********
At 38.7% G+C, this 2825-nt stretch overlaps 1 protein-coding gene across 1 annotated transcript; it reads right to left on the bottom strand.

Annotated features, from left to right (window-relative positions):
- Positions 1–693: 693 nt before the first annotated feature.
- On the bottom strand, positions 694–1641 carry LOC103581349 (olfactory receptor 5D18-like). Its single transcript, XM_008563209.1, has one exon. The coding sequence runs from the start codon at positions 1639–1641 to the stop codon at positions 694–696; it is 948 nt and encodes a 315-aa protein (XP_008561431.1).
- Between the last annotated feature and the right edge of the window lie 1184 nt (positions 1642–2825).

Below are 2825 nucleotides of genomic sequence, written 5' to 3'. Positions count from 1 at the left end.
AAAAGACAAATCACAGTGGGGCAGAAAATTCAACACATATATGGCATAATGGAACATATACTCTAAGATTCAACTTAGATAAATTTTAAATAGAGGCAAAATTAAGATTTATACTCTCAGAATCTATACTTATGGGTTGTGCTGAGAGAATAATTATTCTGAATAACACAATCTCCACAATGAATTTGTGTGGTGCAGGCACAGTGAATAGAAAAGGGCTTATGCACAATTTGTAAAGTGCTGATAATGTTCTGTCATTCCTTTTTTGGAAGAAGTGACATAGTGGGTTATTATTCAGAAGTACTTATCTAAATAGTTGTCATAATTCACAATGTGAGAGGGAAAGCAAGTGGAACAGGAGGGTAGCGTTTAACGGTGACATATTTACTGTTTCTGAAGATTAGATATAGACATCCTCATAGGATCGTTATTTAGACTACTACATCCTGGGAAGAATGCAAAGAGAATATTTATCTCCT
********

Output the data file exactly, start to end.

At 38.7% G+C, this 2825-nt stretch overlaps 1 protein-coding gene across 1 annotated transcript; it reads right to left on the bottom strand.

Annotated features, from left to right (window-relative positions):
- Positions 1–693: 693 nt before the first annotated feature.
- On the bottom strand, positions 694–1641 carry LOC103581349 (olfactory receptor 5D18-like). Its single transcript, XM_008563209.1, has one exon. The coding sequence runs from the start codon at positions 1639–1641 to the stop codon at positions 694–696; it is 948 nt and encodes a 315-aa protein (XP_008561431.1).
- Between the last annotated feature and the right edge of the window lie 1184 nt (positions 1642–2825).

Below are 2825 nucleotides of genomic sequence, written 5' to 3'. Positions count from 1 at the left end.
AAAAGACAAATCACAGTGGGGCAGAAAATTCAACACATATATGGCATAATGGAACATATACTCTAAGATTCAACTTAGATAAATTTTAAATAGAGGCAAAATTAAGATTTATACTCTCAGAATCTATACTTATGGGTTGTGCTGAGAGAATAATTATTCTGAATAACACAATCTCCACAATGAATTTGTGTGGTGCAGGCACAGTGAATAGAAAAGGGCTTATGCACAATTTGTAAAGTGCTGATAATGTTCTGTCATTCCTTTTTTGGAAGAAGTGACATAGTGGGTTATTATTCAGAAGTACTTATCTAAATAGTTGTCATAATTCACAATGTGAGAGGGAAAGCAAGTGGAACAGGAGGGTAGCGTTTAACGGTGACATATTTACTGTTTCTGAAGATTAGATATAGACATCCTCATAGGATCGTTATTTAGACTACTACATCCTGGGAAGAATGCAAAGAGAATATTTATCTCCT